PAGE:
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Abstract. Whether it is a small company hoping to start using systems engineering with a Model Based Systems Engineering (MBSE) approach, or a larger, established company interested in converting existing document-based practices to MBSE, the challenges can be daunting. These can include unfamiliarity with the MBSE tool, complex default schemas, and understanding what is worth tracking in MBSE (or not). This paper will address the practical aspects for building and using a simplified MBSE schema. The schema details a selection of diagrams and items to be used for each phase of the product development process. The practical aspects for what information to include, how to trace items to each other, and what to include in each output document are described and demonstrated with examples.  

Syncroness, Inc.  © 2016

Nichole Kass
Systems Engineer

Abstract. Statistical techniques are required for medical devices and can be used to make verification more meaningful in any industry. Sometimes, a company needs to predict how their total population of devices will perform. Other times, teams simply need stronger justifications than ‘that’s how many we had’ or ‘we always test 5’ for test plans and sample sizes. However, there are an overwhelming number of statistical methods and references available. We have identified three tests that can be used to verify many types of device requirements: pass/fail (binomial), tests on the population (tolerance interval), and tests on the mean (t-tests). This paper provides the information needed to choose a test, pick the right statistical claim and related parameters, determine the sample size needed to pass, and write acceptance criteria that makes it easy to determine a pass or fail.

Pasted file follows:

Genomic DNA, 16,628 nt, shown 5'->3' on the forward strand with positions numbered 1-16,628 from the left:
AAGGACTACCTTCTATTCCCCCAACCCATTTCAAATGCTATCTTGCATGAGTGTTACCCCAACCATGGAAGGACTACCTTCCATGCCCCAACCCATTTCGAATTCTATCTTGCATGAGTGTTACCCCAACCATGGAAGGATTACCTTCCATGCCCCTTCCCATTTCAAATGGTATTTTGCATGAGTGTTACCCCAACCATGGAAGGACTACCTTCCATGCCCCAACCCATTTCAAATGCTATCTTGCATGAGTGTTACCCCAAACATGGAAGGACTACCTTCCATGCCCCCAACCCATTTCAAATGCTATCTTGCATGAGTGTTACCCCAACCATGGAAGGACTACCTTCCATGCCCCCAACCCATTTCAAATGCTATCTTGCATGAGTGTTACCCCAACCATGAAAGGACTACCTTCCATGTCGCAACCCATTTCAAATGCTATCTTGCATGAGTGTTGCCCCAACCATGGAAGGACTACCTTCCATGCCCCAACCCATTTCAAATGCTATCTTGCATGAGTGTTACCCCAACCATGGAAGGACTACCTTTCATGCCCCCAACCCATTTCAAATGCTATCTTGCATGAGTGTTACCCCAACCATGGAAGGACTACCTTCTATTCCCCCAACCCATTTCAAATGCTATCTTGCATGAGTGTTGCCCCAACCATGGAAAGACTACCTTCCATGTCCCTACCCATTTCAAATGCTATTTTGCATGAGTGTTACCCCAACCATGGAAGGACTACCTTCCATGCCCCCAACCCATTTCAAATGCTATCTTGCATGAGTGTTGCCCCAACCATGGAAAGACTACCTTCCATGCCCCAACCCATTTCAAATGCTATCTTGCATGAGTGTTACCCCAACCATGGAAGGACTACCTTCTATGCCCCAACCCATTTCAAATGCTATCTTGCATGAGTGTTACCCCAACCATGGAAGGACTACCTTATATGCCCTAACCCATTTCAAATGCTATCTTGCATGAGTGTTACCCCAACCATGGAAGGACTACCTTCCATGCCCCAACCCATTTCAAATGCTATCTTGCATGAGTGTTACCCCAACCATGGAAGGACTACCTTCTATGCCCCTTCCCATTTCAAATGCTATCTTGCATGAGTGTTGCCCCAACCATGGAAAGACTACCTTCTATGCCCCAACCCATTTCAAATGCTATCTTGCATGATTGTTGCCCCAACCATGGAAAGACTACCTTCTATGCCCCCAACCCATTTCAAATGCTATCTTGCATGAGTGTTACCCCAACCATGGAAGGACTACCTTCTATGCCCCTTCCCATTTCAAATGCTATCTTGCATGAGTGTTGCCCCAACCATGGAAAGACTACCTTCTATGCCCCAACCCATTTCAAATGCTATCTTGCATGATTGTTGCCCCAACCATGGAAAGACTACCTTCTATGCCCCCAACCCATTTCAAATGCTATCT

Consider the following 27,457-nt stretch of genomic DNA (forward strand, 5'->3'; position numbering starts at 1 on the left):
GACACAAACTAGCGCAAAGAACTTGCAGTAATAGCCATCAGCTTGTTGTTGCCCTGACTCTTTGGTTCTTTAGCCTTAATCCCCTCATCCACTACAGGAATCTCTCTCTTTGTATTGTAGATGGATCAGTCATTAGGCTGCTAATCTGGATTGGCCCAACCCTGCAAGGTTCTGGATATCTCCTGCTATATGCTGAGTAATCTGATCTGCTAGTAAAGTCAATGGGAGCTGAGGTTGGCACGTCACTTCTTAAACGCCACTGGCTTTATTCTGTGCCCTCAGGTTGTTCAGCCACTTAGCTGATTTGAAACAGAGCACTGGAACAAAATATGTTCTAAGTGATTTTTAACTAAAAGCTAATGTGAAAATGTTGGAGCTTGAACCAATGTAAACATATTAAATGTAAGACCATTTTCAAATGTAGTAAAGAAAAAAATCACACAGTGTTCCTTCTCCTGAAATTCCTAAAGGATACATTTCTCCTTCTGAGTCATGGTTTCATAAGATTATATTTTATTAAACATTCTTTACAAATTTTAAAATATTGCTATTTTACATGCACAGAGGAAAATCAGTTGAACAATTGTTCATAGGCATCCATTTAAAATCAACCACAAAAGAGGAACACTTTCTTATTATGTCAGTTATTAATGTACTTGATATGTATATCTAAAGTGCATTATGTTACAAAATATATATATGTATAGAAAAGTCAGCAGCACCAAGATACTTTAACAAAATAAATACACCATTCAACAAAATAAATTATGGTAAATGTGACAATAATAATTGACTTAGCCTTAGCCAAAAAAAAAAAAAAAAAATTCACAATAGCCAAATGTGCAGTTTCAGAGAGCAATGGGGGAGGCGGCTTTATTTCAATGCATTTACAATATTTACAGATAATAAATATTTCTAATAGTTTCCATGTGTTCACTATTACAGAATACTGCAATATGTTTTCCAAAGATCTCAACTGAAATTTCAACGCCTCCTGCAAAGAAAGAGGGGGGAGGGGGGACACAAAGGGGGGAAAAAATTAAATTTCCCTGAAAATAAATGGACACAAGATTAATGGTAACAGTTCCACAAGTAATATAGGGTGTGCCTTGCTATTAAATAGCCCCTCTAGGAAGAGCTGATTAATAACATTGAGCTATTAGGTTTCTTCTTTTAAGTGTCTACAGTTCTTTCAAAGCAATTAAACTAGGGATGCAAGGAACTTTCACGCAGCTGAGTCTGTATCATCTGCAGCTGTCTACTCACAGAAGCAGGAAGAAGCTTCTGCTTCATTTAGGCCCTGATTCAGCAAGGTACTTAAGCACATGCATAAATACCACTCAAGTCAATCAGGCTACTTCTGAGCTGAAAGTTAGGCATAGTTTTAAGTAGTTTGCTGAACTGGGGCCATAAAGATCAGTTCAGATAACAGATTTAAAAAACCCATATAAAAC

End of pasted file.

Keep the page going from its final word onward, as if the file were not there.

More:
Abstract. Most members of the medical device design community are familiar with the term systems engineering, but their definition is often too narrow in scope. To maximize value, each team should have a systems engineer that serves as technical lead for the project and has overall ownership of the design and its full traceability. When a systems engineer has ownership of all traceability, it will lead to stronger regulatory submissions. When they have responsibility for identifying requirements issues or gaps throughout the design process, design changes will be identified earlier. By understanding the big picture of how all of the medical device deliverables relate (trace) to each other, the systems engineer will empower each function to consistently focus effort in high-impact areas. When a systems engineer is the technical lead, they ensure that decisions and changes are communicated and reflected in the design documentation. It also means that they can remain neutral with stakeholders on key decisions, and allow the project manager to maintain the team balance by advocating for cost and time to market control.

James Kolozs
Staff Systems Engineer

Carissa Black
Systems Engineer